Plantar Fasciitis

Plantar fasciitis

Conditions Treated:

The plantar fascia is a flat strand of ligamentous tissue which connects the heel bone to the toes. It is responsible for the arc shape of the foot.

Causes of Plantar Fasciitis

When the plantar fascia is strained it can weaken and swell. A cycle of fascial injury and tearing can occur which may lead to a chronic case of plantar fasciitis with associated chronic pain. Plantar Fasciitis is primarily caused by stretching and tearing of the ligamentous tissue of the plantar fascia.

Symptoms of Plantar Fasciitis

Plantar fasciitis is typically felt as a sharp, stabbing pain in the sole of the foot in or around the heel and is the most common cause of heel pain in adults. The pain usually occurs in the morning when taking your first steps, while resting after physical activity or after standing for prolonged periods of time.
Symptoms may also appear as stiffness and pain in the heel at the beginning of physical exercise which improves as exercise continues only to return when exercise is completed. Plantar fasciitis may be mistaken for osteoarthritis as the symptoms of pain and stiffness are similar.

Plantar Fasciitis Risk Factors

There are a number of factors which can increase a person’s risk of developing plantar fasciitis:

  • Increased age
  • Personal or family history of arthritis
  • Recent weight gain or being chronically overweight
  • Tightness of the Achilles tendon or calf muscles
  • Activities that increase physical stress on the feet, such as unconditioned running, change of running surface, wearing poorly cushioned shoes and prolonged standing on hard surfaces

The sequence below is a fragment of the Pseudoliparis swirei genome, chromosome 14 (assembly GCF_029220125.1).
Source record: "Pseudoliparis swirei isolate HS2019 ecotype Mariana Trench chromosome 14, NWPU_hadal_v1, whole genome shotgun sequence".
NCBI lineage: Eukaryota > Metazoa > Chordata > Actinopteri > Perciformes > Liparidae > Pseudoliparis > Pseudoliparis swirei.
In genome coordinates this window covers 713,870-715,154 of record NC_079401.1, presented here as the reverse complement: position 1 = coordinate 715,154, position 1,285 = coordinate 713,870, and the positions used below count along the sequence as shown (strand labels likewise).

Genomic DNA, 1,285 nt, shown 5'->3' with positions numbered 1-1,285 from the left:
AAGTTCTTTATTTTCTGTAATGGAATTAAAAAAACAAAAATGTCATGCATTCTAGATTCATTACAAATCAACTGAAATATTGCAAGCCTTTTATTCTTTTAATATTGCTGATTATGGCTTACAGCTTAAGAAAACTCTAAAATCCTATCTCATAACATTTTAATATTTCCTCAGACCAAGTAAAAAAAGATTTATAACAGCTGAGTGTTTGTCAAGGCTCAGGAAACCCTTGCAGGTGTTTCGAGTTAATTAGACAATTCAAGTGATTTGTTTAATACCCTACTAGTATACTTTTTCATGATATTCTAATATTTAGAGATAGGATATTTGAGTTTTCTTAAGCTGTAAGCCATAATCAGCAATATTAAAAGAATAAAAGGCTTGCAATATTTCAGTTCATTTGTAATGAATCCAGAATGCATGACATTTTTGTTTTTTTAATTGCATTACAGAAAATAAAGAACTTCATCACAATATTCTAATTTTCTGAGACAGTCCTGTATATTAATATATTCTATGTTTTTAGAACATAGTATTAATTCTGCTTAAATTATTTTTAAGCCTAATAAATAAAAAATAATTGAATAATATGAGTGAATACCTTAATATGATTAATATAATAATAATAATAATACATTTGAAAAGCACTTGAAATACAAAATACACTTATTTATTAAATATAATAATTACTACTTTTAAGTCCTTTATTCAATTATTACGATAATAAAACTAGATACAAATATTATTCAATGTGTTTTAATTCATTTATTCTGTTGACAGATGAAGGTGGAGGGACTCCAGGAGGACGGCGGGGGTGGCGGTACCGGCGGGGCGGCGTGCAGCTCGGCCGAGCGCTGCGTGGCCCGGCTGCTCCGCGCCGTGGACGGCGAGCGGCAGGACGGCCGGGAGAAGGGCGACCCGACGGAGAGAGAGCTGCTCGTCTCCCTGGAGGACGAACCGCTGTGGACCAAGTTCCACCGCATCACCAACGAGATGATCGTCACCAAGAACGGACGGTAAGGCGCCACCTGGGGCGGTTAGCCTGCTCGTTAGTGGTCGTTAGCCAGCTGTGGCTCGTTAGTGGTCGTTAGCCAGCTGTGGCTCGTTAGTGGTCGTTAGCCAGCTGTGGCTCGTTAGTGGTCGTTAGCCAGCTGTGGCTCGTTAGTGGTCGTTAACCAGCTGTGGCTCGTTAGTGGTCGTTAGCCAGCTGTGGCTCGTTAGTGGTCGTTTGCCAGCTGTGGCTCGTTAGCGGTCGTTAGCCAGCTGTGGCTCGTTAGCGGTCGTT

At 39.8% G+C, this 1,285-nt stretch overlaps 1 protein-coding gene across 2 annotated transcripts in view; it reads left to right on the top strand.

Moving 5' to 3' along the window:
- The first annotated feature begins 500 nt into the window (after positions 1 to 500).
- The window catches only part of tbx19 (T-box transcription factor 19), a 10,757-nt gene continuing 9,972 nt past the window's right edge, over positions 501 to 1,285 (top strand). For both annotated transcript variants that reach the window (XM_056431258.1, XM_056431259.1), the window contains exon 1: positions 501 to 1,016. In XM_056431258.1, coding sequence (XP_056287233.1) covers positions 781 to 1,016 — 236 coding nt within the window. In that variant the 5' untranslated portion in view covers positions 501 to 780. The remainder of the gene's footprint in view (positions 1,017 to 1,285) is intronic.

Diagnosis

Diagnosis of plantar fasciitis is based on history taking and physical exam. Generally an X-ray will not be required unless a fracture is suspected or to rule out osteoarthritis. In rare cases an MRI might be required to confirm the diagnosis of plantar fasciitis.

Plantar Fasciitis Treatment

The goals when treating plantar fasciitis are to:

  • Relieve heel pain
  • Allow tears in the plantar fascia ligament to heal
  • Improve strength and flexibility
  • Correct structural problems such as excessive pronation which stress the tissue of the plantar fascia
  • Achieve enough recovery to allow return to usual activity level

The vast majority of cases of plantar fasciitis do not require surgical treatment. Conventional treatment for plantar fasciitis may involve a rehabilitative exercise protocol, wearing supportive footwear and improving ergonomics.

Platelet-Rich Plasma Injections

Platelet-rich plasma (PRP) is a treatment which uses a component of a person’s own blood in order to initiate healing of injuries and painful chronic conditions. A person’s blood is collected and centrifuged on the day of treatment. The platelet-rich layer of the centrifuged blood is collected and used for injection. PRP is a safe treatment which can provide significant relief to people with plantar fasciitis including reductions in pain, improved mobility and a return to usual daily activities.

PRP injections contain a high concentration of growth factors which are naturally present in our platelets. Our natural response to injury includes directing platelets rich in growth factors to the site of injury. These growth factors are released from the platelets and trigger our healing response, initiating repair of damaged tissue. In cases of plantar fasciitis the damaged or partially torn plantar fascia can be repaired with the use of PRP injections. Read more on platelet-rich plasma for plantar fasciitis.

Dr. Colin MacLeod ND

Dr. Colin MacLeod ND

Naturopathic Doctor at MacLeod Naturopathic
Dr. Colin is a naturopathic doctor practicing in Upper Tantallon in the Halifax Area. He was born and raised in rural Cape Breton and returned to Nova Scotia to practice after finishing his naturopathic education in Toronto. His practice focuses on pain management and maintaining health through physical activity and diet. He utilizes platelet-rich plasma, neural prolotherapy and acupuncture to keep his patients pain-free so that they can stay physically active, social and healthy.
Dr. Colin MacLeod ND

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Last updated Aug 31, 2017